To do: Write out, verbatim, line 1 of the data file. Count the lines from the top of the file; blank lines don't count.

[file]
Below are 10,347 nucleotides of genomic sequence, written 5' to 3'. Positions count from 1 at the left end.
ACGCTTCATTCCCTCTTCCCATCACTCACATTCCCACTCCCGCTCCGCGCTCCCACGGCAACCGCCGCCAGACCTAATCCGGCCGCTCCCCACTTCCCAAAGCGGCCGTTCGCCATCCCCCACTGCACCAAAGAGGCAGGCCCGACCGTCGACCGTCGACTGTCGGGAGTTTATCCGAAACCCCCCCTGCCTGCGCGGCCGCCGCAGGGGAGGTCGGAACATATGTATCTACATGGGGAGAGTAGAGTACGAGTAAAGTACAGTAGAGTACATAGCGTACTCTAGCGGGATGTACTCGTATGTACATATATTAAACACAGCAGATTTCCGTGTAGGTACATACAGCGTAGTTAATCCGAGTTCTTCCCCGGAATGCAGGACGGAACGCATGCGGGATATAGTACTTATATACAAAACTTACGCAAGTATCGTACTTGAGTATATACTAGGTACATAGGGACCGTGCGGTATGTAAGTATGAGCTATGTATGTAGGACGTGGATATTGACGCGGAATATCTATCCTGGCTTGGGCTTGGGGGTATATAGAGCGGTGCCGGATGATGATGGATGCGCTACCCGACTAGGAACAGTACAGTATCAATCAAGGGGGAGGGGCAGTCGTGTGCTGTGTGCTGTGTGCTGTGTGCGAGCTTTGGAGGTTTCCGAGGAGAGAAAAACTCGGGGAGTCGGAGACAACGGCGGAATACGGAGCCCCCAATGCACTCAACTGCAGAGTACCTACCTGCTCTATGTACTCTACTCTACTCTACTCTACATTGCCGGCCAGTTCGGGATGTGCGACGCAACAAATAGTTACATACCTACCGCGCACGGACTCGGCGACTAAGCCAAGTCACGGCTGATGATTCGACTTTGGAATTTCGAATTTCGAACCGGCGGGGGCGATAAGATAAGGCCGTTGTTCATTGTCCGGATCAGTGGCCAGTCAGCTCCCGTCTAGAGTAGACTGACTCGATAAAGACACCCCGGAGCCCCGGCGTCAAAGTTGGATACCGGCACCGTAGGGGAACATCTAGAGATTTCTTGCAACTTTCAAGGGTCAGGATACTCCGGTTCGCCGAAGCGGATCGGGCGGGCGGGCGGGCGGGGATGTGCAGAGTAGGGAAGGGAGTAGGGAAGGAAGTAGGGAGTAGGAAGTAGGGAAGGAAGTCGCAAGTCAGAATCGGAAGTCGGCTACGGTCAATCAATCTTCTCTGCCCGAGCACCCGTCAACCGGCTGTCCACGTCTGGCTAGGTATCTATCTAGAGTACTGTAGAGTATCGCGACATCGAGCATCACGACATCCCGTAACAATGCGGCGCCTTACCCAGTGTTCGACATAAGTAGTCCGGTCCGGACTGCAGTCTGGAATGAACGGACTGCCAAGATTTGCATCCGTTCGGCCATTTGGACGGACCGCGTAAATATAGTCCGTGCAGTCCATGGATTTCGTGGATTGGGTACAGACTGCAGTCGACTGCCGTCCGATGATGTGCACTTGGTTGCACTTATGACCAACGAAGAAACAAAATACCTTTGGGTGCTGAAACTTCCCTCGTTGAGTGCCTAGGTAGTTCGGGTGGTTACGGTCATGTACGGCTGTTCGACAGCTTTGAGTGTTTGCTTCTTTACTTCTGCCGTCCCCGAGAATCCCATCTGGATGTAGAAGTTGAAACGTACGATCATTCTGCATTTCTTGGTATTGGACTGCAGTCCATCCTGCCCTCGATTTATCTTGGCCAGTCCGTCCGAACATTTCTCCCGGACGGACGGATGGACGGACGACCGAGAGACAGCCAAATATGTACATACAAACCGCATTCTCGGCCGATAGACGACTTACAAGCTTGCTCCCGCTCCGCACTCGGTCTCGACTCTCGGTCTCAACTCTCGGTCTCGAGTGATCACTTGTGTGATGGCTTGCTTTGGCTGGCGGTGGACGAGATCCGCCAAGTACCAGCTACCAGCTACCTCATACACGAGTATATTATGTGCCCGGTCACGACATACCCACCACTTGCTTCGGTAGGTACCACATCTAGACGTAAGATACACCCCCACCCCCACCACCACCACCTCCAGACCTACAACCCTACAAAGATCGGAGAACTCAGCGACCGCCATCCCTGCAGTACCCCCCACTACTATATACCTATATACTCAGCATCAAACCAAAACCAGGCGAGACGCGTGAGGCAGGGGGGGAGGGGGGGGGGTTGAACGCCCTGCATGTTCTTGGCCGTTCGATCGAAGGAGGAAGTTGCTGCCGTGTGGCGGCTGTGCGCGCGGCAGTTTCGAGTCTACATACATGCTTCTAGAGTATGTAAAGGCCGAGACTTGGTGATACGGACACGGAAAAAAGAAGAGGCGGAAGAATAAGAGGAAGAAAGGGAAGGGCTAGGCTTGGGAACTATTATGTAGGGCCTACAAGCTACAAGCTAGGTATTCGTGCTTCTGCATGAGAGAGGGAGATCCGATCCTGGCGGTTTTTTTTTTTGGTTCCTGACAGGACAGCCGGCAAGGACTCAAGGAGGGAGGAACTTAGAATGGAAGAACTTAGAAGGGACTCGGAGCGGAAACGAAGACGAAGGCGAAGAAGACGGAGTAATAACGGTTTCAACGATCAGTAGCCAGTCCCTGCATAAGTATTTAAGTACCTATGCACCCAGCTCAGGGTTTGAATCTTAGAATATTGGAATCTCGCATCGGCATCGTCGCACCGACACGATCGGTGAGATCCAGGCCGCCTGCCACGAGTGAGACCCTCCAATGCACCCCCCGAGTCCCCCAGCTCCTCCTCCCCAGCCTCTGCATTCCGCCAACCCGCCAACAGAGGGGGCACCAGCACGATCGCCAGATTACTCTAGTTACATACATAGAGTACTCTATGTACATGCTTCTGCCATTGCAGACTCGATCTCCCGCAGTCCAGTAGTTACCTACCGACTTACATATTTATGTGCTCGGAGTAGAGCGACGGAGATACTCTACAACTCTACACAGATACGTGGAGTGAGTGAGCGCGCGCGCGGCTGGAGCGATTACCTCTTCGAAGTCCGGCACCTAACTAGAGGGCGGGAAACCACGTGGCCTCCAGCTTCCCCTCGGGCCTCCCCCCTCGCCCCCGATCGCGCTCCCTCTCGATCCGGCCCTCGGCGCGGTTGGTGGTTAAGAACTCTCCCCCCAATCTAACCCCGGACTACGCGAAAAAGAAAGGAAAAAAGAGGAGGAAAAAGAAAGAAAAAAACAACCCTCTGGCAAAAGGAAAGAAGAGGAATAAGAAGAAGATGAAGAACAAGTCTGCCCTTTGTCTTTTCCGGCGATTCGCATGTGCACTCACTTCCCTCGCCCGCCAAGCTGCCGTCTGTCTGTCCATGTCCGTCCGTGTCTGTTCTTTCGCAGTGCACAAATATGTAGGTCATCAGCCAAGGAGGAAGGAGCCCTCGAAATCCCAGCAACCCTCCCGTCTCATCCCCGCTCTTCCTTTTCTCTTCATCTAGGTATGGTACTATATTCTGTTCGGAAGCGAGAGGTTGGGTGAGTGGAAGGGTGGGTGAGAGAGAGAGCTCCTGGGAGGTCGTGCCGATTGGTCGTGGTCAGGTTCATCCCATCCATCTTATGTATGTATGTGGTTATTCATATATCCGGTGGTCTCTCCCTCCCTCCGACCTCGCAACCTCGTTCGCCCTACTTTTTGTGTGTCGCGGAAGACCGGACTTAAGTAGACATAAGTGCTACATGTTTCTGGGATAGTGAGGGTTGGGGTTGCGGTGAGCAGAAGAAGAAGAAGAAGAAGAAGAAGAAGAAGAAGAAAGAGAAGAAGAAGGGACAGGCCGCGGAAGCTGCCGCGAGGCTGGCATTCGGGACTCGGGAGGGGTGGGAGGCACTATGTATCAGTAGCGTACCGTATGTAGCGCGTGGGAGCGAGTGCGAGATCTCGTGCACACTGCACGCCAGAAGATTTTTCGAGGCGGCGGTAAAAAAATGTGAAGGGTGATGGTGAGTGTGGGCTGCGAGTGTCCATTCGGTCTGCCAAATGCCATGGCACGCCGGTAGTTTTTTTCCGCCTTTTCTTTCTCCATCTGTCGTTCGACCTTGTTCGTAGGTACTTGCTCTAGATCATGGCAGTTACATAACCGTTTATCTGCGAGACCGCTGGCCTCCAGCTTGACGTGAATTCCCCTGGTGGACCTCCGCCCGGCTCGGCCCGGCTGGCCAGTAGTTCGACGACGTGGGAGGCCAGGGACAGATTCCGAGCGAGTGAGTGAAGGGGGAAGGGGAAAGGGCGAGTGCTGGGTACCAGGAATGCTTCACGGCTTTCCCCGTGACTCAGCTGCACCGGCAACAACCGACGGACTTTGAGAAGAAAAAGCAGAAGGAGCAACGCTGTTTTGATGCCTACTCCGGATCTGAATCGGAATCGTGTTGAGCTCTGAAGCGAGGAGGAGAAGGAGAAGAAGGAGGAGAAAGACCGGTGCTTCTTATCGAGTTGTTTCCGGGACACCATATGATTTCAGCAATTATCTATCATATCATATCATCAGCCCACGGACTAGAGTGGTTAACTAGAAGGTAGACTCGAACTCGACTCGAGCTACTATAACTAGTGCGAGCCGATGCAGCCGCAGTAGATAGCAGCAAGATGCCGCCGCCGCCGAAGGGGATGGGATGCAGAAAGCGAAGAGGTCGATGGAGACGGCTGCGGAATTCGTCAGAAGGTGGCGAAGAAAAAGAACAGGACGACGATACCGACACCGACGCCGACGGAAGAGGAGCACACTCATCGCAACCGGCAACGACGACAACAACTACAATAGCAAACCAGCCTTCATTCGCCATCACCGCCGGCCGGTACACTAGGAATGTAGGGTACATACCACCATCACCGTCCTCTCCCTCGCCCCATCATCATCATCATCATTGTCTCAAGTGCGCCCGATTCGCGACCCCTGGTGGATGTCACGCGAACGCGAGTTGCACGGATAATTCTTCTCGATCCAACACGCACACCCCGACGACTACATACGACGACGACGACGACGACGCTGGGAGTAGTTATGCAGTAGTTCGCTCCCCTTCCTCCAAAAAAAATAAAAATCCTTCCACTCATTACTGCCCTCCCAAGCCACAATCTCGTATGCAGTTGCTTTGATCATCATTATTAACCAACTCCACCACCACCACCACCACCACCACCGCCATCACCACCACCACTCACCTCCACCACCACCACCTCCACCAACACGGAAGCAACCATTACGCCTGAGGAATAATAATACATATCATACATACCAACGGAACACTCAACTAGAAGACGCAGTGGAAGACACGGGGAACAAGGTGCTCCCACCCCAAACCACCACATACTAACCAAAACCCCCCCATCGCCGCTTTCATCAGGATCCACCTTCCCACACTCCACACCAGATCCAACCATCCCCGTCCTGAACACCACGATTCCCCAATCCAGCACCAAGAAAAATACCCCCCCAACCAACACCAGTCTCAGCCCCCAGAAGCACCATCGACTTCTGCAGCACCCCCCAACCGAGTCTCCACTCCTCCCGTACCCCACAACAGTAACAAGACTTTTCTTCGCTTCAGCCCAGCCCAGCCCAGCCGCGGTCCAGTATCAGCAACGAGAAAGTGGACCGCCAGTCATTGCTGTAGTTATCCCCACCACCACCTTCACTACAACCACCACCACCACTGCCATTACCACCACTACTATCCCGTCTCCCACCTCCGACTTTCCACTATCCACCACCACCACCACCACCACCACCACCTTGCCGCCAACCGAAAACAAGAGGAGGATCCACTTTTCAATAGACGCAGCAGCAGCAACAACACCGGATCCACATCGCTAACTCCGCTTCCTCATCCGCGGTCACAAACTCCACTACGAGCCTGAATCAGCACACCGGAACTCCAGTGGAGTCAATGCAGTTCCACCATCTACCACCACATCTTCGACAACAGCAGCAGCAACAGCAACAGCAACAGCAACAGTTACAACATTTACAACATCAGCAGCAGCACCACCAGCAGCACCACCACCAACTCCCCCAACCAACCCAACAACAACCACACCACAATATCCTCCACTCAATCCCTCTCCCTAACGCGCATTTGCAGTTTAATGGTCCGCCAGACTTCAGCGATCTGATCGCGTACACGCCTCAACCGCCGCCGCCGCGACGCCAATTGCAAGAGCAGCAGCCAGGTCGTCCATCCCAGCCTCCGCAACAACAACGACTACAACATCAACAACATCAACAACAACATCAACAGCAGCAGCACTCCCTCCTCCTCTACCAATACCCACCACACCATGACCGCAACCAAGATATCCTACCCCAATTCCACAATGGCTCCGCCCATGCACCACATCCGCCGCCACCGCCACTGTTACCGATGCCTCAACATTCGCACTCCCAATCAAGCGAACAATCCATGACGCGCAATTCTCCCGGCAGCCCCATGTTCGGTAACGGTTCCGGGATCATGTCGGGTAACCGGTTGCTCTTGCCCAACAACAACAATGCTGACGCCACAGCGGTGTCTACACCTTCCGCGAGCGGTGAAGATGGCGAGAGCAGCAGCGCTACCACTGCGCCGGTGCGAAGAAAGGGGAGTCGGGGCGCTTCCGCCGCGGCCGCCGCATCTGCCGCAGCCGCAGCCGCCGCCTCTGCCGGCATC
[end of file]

Below are 10,347 nucleotides of genomic sequence, written 5' to 3'. Positions count from 1 at the left end.